“I’m going out of town,” my friend told me. I anticipated the proposal I’d been waiting for, and I was not disappointed. “It’s the first delivery of my winter CSA. Can you pick up my share? We can split it.”
The abandoned CSA share: as mythical as a Mexican Coke, or an empty table at Franny’s on a Friday night. You know they’re out there – they must be out there – but the difficulty comes in tracking one down.
And a winter CSA? Even more reclusive, though perhaps more frequently abandoned, due to the demands of the holiday schedule. But what is in a winter CSA share? Ten pounds of parsnips?
To recap for those without agrarian proclivities: The increasingly-popular CSA, or Community Supported Agriculture, is a method by which members buy into a farm’s harvest before the season begins. In exchange for their funding, they receive a portion of the farm’s produce, eggs, or other products throughout the year. Both farmer and CSA member share a certain amount of risk, as crops are dependent upon a number of variables and members do not choose what exactly they will receive (hence occasional complaints of collard overload). What they end up receiving, though, is often organic or sustainably grown and cheaper than it would be if purchased à la carte.
Most CSAs in Brooklyn (and there are over a dozen, depending on neighborhood) run from June through October, and many – like good preschools and Hermés handbags – operate on a waiting-list basis. Since they’re run entirely by volunteers, each member is required to put in a shift at the pickup location at least once per season.
Winter CSAs are more uncommon, and slightly more expensive. The Greene Harvest, to which I trudged with canvas bags last Saturday, offers a winter share to their regular season members only. Their first haul included storage produce like sweet potatoes, rutabaga, and carrots, greenhouse lettuce, and frozen vegetables including cauliflower, haricots verts, and plum tomatoes. Add-on shares of dairy, grass-fed beef, and apples are available, like the vegetables, through early January.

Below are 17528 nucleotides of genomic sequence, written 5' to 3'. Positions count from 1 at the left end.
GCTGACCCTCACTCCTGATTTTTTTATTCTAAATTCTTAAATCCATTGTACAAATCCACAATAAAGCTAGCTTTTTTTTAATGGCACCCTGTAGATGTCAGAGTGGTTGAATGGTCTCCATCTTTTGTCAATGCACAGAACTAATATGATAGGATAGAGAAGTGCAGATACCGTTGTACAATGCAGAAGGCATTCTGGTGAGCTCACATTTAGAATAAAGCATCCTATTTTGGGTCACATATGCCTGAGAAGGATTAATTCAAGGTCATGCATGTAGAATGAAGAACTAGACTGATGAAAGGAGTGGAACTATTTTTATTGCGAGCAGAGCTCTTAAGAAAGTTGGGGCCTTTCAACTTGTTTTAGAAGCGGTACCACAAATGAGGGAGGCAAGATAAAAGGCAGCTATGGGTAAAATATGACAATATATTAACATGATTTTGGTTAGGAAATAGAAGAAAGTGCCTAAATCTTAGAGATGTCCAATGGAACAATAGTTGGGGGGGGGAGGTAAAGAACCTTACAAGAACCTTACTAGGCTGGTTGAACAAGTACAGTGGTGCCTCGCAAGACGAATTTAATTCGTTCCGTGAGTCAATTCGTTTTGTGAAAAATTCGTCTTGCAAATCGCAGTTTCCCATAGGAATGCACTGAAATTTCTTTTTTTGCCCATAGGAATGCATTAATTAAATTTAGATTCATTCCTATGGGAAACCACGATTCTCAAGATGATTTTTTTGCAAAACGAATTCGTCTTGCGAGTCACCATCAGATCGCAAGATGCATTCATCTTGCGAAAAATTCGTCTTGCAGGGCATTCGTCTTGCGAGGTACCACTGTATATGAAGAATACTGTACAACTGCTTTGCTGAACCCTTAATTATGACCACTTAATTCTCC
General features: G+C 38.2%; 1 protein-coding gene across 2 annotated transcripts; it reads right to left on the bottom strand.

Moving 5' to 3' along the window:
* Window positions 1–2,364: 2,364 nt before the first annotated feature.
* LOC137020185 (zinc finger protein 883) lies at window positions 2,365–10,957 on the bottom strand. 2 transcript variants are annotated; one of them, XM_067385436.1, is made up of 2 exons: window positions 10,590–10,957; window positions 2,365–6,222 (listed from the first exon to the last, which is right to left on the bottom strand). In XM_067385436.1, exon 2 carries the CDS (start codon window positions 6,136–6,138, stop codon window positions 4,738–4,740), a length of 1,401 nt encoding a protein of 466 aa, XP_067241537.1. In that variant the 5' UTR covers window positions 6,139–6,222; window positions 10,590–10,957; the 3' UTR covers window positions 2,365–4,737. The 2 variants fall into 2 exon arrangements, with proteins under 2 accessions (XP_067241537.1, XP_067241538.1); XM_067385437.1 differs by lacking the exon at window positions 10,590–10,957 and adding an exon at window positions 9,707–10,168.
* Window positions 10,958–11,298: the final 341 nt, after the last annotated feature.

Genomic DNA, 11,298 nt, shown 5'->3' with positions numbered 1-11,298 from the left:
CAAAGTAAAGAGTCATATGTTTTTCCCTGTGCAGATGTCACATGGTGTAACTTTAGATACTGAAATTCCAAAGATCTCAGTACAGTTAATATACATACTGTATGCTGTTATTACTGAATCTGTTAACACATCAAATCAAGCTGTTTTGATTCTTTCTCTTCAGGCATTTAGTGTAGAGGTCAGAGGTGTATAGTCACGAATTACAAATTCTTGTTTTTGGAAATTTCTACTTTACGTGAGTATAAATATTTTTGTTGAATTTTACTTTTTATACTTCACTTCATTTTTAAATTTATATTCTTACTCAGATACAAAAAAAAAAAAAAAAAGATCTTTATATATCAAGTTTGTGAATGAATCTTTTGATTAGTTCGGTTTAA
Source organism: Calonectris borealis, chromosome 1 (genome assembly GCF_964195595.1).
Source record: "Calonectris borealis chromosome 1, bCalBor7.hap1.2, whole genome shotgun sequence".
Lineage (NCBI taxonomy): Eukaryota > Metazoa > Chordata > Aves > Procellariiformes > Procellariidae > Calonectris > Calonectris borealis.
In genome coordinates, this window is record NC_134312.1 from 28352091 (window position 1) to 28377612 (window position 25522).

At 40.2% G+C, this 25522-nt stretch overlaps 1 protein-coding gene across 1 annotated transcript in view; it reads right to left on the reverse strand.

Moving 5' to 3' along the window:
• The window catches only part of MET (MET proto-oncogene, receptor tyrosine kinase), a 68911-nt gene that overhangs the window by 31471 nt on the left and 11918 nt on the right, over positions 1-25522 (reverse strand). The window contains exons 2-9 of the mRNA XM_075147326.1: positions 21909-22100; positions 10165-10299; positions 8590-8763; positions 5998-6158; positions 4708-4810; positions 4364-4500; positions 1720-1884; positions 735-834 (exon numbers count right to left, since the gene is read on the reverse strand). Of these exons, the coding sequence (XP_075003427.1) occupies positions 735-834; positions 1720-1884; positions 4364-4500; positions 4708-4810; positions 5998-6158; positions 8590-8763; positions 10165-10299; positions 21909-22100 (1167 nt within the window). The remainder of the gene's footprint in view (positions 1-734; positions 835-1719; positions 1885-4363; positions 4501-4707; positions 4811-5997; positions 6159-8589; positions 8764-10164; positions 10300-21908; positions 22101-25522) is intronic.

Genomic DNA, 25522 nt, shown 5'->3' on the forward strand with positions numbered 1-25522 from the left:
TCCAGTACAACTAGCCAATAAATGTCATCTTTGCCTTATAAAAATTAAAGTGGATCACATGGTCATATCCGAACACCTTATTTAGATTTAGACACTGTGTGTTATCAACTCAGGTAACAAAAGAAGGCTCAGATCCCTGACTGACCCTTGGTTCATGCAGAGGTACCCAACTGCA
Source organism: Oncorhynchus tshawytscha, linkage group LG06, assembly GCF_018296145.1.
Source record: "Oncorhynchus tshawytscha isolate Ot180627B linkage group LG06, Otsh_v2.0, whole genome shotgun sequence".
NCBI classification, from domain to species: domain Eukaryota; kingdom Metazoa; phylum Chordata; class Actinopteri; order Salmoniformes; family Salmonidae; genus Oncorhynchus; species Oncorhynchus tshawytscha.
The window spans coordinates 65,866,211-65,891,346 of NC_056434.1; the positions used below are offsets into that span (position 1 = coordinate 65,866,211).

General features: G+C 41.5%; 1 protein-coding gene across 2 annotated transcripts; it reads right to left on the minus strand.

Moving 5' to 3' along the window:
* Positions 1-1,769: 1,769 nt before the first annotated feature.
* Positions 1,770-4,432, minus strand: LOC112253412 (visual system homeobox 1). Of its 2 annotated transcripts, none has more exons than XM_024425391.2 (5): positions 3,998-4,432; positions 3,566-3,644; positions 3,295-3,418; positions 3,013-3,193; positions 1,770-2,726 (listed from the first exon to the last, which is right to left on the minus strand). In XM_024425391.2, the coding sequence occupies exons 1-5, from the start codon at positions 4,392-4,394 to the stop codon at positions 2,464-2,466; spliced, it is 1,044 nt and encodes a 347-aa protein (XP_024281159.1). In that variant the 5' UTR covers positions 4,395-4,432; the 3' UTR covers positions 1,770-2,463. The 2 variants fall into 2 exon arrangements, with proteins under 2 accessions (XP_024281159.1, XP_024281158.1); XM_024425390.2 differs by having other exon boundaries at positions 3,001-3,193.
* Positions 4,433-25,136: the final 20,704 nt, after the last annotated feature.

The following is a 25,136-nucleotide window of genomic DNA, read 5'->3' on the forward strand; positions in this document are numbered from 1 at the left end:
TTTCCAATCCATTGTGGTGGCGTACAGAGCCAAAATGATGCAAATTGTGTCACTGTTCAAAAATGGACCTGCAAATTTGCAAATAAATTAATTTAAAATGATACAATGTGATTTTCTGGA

As winter approaches, storage vegetables tend to predominate in local CSA shares, though the variety of offerings (and schedules) is broad. Not all Brooklyn CSAs offer winter shares, and those that do often ask their members to make arrangements directly with the farmers themselves. Some run for only a few months, while others run all winter; some offer a mixture of storage and frozen vegetables, others offer only frozen, and some supplement with processed goods like apple butters, jams, and pickles. What you get depends very much on what’s available: in the winter, perhaps even more true than in summer.
Eve Kaplan-Walbrecht, of the Garden of Eve organic farm in Aquebogue, New York, supplies several CSAs in Brooklyn with her produce. She has been offering a winter CSA for about five years – nothing frozen, just storage vegetables and greenhouse greens, although this year she plans to add wheat as well. Garden of Eve also works with a local processor to provide canned tomatoes, pickled beets, and other goods, enabling the CSA to run from December through May, and thus carrying customers through the year without a major break (their regular season runs from June through November).